Sorry don't understand your comment. Yes, of course it is desirable. Not sure where I said it was not.
Wasn't it determined that the reduced 'amp glow' 'hack' was a desirable feature for EAA? Was our conclusion about that somehow wrong?
It is not a hack per se but rather required modifying the control logic of the SoC. Not that complicated to do and no unique or patentable IP here.
Another very important point to note is that you can only apply this trick to the 224 because the SoC supports powering down certain blocks during exposure. The camera manufacturer can do nothing about Amp Glow if the SoC does not support it. Also this feature is available to all camera manufacturers who use the SoC. It is just control logic.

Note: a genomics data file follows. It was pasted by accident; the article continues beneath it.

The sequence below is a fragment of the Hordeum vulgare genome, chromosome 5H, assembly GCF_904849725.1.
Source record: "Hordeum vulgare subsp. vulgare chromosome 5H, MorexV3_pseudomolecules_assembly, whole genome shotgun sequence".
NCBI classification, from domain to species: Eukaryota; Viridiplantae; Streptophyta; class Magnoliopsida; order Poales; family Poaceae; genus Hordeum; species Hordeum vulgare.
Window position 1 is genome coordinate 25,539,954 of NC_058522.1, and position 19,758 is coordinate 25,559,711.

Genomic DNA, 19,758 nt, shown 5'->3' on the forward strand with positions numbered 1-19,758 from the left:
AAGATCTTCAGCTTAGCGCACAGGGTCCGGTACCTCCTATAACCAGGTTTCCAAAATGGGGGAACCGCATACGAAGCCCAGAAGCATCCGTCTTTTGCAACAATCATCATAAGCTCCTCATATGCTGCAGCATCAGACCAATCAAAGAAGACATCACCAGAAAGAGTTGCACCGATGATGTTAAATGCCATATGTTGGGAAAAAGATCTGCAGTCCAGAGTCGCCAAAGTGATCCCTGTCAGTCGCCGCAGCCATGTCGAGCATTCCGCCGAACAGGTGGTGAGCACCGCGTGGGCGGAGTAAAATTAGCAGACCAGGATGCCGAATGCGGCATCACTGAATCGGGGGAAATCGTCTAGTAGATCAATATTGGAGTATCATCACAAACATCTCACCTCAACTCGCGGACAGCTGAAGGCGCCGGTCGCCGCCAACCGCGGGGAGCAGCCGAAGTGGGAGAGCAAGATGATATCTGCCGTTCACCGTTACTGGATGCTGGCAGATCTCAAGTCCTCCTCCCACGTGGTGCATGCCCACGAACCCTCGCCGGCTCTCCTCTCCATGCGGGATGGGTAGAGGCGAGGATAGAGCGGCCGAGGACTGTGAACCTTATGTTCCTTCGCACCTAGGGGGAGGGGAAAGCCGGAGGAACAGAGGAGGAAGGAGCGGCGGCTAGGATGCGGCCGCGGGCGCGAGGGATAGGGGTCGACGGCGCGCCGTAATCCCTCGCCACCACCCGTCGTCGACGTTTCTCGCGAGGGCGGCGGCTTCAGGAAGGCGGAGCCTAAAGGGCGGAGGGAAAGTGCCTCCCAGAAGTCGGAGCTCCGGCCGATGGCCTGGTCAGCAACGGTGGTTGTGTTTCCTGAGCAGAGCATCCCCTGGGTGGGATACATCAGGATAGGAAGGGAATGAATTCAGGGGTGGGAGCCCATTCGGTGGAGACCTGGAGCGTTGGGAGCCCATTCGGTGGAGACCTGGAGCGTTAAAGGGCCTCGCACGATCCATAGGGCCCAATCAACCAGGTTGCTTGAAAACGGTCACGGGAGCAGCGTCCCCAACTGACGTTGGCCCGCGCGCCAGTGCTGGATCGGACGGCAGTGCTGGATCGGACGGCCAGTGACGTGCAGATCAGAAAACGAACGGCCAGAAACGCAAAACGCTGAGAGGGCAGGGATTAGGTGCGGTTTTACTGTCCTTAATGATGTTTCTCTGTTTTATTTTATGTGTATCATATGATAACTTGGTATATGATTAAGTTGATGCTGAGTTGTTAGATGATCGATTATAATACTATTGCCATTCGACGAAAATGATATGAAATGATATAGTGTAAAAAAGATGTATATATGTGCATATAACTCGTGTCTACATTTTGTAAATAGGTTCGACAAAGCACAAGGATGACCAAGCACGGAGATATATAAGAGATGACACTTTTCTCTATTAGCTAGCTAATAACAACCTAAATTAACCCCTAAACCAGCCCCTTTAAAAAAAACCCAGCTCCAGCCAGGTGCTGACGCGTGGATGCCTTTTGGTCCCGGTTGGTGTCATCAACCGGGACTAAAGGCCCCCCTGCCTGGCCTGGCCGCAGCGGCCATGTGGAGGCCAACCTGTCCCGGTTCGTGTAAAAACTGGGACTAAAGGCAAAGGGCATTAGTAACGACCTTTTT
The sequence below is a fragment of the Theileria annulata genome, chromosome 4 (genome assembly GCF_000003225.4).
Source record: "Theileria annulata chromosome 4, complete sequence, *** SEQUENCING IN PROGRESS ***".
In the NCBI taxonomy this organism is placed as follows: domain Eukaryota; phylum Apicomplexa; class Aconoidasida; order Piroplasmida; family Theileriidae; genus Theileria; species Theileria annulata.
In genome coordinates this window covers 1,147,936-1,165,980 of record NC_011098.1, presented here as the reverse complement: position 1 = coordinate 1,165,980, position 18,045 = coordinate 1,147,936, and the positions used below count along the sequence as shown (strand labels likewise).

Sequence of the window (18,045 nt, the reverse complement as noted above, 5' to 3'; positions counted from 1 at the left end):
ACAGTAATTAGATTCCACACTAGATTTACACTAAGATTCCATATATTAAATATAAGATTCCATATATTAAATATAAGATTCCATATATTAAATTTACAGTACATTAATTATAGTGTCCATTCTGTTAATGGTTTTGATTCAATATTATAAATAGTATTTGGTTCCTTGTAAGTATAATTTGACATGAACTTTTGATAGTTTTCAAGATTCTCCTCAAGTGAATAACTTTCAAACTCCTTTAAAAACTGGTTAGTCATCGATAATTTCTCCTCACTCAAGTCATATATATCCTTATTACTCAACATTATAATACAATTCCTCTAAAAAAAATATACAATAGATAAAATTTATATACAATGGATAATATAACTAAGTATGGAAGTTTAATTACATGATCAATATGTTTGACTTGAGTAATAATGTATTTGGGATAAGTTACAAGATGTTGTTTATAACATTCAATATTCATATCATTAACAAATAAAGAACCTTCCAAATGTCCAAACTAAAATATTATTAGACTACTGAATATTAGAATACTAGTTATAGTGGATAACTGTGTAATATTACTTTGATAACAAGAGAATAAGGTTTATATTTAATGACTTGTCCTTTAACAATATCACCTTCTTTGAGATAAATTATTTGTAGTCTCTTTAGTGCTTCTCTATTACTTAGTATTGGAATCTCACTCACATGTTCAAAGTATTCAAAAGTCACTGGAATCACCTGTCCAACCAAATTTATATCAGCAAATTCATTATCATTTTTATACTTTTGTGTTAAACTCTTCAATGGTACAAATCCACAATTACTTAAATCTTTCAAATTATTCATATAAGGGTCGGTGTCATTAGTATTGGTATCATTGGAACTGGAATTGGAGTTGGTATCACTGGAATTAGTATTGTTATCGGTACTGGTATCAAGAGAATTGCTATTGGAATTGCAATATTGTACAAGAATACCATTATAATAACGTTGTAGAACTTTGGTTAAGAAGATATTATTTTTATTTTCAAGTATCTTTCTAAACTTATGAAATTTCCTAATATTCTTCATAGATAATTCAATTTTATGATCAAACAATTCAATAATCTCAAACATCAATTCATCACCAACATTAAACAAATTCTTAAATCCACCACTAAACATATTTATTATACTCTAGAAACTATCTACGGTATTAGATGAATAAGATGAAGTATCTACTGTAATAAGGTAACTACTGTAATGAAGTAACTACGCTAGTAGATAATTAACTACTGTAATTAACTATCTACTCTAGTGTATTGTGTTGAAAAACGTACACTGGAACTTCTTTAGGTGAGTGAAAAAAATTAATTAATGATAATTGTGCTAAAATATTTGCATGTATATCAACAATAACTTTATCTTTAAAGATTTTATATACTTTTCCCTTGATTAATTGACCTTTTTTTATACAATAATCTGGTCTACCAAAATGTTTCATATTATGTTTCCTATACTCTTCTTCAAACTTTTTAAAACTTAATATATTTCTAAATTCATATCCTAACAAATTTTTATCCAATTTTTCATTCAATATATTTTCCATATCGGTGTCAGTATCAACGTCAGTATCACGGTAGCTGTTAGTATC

I hope this helps answer your question.
Well it was sort of by exclusion, since such was not included in the list you had previously. Anyway, from memory, people were told to send their cameras back to get the 'amp glow reduction' feature added, which implies a hardware element.
I would also think that the overall qc procedures and selection of electronic components could make a difference in robustness of a particular camera. Engineering a decent optical window and cooling would also be important.
Yes, this is hardware based. I thought I said that above. But note this is not a feature designed by the camera manufacturer. It needs to be supported by the SoC in the first place. Better mechanicals / design also helps. This is very simple control logic.
Absolutely, I agree with you that better mechanicals (optical window, QC, cooling) make a big difference. That is exactly what I said in my first post.